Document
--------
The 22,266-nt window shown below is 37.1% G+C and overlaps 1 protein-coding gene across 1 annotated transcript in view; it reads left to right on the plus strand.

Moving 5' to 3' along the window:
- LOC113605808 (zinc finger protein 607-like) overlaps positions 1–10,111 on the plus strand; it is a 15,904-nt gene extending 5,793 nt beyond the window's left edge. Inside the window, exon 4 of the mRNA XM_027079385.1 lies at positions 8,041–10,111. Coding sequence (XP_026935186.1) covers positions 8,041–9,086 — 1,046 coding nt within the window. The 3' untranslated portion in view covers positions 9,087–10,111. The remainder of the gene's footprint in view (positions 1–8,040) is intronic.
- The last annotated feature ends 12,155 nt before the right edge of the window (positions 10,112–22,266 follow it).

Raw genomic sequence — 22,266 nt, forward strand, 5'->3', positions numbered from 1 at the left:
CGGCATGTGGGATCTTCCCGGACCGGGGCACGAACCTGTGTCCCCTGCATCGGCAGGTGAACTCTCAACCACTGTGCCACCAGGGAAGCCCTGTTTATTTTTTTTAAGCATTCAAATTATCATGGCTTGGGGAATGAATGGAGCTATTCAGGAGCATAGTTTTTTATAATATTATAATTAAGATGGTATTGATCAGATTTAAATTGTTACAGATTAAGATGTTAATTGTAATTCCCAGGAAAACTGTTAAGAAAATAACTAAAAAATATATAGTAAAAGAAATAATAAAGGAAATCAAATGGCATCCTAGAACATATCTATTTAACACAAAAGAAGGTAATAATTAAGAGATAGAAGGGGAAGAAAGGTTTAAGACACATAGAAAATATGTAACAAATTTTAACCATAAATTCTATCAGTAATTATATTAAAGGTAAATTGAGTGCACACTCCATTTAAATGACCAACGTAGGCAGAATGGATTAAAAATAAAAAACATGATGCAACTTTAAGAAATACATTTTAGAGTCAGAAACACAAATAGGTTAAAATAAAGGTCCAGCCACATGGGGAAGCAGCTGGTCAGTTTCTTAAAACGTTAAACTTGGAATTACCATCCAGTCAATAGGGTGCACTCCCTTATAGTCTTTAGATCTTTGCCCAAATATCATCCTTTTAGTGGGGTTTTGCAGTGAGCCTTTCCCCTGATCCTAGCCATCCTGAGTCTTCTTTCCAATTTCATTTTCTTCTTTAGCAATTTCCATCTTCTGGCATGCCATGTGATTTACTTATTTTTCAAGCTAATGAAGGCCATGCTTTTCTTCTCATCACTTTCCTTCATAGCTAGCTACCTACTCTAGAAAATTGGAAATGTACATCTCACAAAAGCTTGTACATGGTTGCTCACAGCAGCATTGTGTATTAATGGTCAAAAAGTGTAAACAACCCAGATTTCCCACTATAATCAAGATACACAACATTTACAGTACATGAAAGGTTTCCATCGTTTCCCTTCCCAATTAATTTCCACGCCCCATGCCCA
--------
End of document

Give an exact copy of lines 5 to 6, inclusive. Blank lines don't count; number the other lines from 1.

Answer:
Raw genomic sequence — 22,266 nt, forward strand, 5'->3', positions numbered from 1 at the left:
CGGCATGTGGGATCTTCCCGGACCGGGGCACGAACCTGTGTCCCCTGCATCGGCAGGTGAACTCTCAACCACTGTGCCACCAGGGAAGCCCTGTTTATTTTTTTTAAGCATTCAAATTATCATGGCTTGGGGAATGAATGGAGCTATTCAGGAGCATAGTTTTTTATAATATTATAATTAAGATGGTATTGATCAGATTTAAATTGTTACAGATTAAGATGTTAATTGTAATTCCCAGGAAAACTGTTAAGAAAATAACTAAAAAATATATAGTAAAAGAAATAATAAAGGAAATCAAATGGCATCCTAGAACATATCTATTTAACACAAAAGAAGGTAATAATTAAGAGATAGAAGGGGAAGAAAGGTTTAAGACACATAGAAAATATGTAACAAATTTTAACCATAAATTCTATCAGTAATTATATTAAAGGTAAATTGAGTGCACACTCCATTTAAATGACCAACGTAGGCAGAATGGATTAAAAATAAAAAACATGATGCAACTTTAAGAAATACATTTTAGAGTCAGAAACACAAATAGGTTAAAATAAAGGTCCAGCCACATGGGGAAGCAGCTGGTCAGTTTCTTAAAACGTTAAACTTGGAATTACCATCCAGTCAATAGGGTGCACTCCCTTATAGTCTTTAGATCTTTGCCCAAATATCATCCTTTTAGTGGGGTTTTGCAGTGAGCCTTTCCCCTGATCCTAGCCATCCTGAGTCTTCTTTCCAATTTCATTTTCTTCTTTAGCAATTTCCATCTTCTGGCATGCCATGTGATTTACTTATTTTTCAAGCTAATGAAGGCCATGCTTTTCTTCTCATCACTTTCCTTCATAGCTAGCTACCTACTCTAGAAAATTGGAAATGTACATCTCACAAAAGCTTGTACATGGTTGCTCACAGCAGCATTGTGTATTAATGGTCAAAAAGTGTAAACAACCCAGATTTCCCACTATAATCAAGATACACAACATTTACAGTACATGAAAGGTTTCCATCGTTTCCCTTCCCAATTAATTTCCACGCCCCATGCCCA